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A federal judge in Florida rocked the travel industry Monday when she struck down the Biden administration’s mask mandate on public transit including trains and planes. But hours later, it’s still unclear what it means for everyone heading off for a trip.

The Transportation Security Administration will not enforce the order, a senior administration official told NewsNation on Monday evening. But even that may not be the end of the discussion.

Airlines have the ability to require masks on their own. By May 2020, American, Delta, United, Southwest, JetBlue and Frontier required masks, first for their employees and then for their passengers. The Centers for Disease Control and Prevention’s mask mandate didn’t take effect until late January 2021.

Travel blogger Johnny Jet said it’s likely to cause confusion for travelers in the near-term.

“Once you get on the plane, it’s the airline’s choice. It’s like going to a restaurant — no shoes no service; no mask, no flying,” he said Monday on “Rush Hour.”

But the airlines have been at the forefront of trying to end the mandate for months. Airlines For America, a trade group that speaks on behalf of the major airlines, lobbied the CDC and Health and Human Services Department to end the mask mandate for domestic travel and the negative test requirement for international flights as recently as last week.

“The high level of immunity and widespread vaccine accessibility in the U.S. coupled with the hospital-grade cabin air on aircraft provide a strong, science-based foundation for passengers to travel with confidence,” Airlines For America told NewsNation in a statement.

The mask mandates have also caused friction among airline passengers and are at least partly to blame for a spike in unruly behavior aboard planes.

United, Alaska, Frontier, Southwest, American and Delta became the first airlines to announce they would not require masks on their flights later Monday, but until each airline chimes in, it’s unclear what Monday’s development means broadly for travelers.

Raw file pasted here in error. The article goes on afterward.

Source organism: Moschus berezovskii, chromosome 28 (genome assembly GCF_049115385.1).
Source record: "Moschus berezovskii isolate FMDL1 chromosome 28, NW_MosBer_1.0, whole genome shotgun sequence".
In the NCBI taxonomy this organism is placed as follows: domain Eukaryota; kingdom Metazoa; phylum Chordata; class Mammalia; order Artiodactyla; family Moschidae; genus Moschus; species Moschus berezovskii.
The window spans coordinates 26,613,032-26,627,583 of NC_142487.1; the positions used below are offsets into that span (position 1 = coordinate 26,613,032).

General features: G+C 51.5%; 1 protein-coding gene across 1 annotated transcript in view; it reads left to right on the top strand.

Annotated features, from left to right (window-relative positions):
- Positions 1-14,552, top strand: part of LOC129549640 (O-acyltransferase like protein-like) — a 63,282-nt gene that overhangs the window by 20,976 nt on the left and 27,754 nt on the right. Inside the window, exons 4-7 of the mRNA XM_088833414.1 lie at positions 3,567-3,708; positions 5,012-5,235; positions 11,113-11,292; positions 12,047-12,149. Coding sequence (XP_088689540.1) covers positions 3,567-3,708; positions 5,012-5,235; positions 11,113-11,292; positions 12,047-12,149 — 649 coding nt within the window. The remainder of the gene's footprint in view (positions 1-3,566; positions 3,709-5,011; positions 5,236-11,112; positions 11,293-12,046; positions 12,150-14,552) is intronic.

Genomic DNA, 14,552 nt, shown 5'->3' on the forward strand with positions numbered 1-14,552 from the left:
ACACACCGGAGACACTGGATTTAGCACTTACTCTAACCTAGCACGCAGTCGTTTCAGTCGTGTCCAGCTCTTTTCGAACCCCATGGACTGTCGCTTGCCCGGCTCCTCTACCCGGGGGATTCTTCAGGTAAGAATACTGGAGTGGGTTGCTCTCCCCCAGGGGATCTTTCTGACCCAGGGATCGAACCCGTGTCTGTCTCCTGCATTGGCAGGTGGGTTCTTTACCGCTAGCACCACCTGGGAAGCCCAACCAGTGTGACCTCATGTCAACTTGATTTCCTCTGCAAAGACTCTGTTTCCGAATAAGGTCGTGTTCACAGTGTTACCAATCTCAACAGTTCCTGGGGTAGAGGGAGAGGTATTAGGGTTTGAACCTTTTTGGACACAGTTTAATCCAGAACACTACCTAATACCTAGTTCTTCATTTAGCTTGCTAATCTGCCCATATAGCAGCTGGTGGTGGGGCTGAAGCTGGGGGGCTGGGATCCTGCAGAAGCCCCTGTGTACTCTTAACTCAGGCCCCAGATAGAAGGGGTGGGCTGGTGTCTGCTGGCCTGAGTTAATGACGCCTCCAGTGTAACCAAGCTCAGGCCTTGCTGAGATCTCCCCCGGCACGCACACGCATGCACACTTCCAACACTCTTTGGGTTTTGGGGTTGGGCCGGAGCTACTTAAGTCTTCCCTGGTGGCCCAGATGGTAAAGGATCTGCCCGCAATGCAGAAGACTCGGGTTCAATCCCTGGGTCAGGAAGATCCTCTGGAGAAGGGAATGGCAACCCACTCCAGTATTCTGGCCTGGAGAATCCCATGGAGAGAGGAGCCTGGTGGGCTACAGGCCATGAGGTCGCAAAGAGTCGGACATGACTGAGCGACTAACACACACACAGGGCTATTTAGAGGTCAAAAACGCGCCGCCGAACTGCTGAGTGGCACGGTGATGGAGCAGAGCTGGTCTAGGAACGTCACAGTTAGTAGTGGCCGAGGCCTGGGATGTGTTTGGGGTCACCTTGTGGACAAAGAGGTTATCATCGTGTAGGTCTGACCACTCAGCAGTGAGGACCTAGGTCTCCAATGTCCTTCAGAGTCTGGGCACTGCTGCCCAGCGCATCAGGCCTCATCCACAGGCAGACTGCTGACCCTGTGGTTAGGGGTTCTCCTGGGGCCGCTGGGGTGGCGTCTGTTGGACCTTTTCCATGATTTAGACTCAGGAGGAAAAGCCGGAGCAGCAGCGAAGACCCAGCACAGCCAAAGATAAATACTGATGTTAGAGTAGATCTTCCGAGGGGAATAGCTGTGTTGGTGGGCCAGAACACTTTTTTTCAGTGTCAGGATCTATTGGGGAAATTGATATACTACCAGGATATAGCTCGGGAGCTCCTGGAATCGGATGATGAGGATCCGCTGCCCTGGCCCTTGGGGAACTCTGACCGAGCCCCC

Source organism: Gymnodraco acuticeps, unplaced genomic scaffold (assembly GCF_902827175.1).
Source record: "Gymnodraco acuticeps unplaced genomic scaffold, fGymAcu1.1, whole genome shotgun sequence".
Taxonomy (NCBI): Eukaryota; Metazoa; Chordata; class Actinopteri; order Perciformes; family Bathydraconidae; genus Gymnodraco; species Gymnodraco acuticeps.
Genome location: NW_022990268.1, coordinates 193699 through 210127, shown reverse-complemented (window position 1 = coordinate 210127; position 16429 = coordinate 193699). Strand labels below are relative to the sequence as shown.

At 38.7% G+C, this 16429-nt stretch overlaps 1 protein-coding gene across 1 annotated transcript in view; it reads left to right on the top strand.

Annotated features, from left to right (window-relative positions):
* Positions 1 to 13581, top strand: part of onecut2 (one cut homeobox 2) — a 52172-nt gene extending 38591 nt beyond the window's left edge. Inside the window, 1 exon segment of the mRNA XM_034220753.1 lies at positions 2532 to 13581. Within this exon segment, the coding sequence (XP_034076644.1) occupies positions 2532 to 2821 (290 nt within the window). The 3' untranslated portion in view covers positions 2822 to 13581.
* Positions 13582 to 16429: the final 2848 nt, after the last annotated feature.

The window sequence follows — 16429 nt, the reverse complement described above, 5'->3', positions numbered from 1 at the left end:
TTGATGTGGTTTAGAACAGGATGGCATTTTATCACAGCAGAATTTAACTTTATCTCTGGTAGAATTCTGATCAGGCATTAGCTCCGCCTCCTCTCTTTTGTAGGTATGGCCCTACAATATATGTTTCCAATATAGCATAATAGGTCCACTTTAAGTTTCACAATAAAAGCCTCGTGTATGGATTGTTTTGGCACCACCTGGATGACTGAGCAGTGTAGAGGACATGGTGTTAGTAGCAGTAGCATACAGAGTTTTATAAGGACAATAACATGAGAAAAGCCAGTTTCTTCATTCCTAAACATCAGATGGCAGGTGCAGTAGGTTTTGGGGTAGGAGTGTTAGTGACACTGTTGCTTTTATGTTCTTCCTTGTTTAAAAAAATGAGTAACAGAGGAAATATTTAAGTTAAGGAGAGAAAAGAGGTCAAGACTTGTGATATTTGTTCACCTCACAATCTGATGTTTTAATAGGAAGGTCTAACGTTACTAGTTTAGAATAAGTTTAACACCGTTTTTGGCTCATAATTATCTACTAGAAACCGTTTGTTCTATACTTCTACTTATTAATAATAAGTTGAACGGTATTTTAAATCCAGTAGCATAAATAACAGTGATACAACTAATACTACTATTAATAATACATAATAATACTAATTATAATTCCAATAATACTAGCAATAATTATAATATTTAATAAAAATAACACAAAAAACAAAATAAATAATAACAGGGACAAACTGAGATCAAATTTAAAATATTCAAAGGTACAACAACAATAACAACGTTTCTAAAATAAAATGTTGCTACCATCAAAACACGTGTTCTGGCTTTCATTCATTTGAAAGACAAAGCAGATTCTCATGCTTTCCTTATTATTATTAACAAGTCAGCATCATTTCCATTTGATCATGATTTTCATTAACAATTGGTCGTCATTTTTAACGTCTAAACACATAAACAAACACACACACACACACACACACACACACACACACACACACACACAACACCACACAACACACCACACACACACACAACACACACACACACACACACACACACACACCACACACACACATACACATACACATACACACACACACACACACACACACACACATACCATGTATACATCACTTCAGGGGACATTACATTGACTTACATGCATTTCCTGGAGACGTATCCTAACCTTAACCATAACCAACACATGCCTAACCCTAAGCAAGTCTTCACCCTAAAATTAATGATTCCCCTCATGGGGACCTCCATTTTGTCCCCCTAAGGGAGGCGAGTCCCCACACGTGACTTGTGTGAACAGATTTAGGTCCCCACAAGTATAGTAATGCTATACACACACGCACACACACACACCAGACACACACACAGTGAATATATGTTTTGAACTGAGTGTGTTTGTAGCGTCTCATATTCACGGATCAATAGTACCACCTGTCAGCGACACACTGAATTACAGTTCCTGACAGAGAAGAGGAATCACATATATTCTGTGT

Other public transportation, such as city-or-state-owned trains and buses, could still be subject to local regulations. But Philadelphia is the only major American city with a mask mandate. None of the states still have broad indoor mask requirements.

Despite the judge’s ruling, the Biden administration — and the TSA — still recommend masking up while taking public transportation.

The decision by U.S. District Judge Kathryn Kimball Mizelle in Tampa, an appointee of former President Donald Trump, said the CDC failed to justify the mandate and did not follow proper rulemaking.

In her 59-page ruling, Mizelle said the only remedy was to vacate the rule entirely across the country because it would be impossible to end it for the limited group of people who objected in the lawsuit.

The Biden administration could appeal the ruling to the Supreme Court, but they are not assured of a win there. The Supreme Court struck down their plan to mandate COVID-19 vaccines for employees at companies with 100 or more workers. However, it did uphold the vaccine mandate in health care facilities that participate in Medicare and Medicaid.

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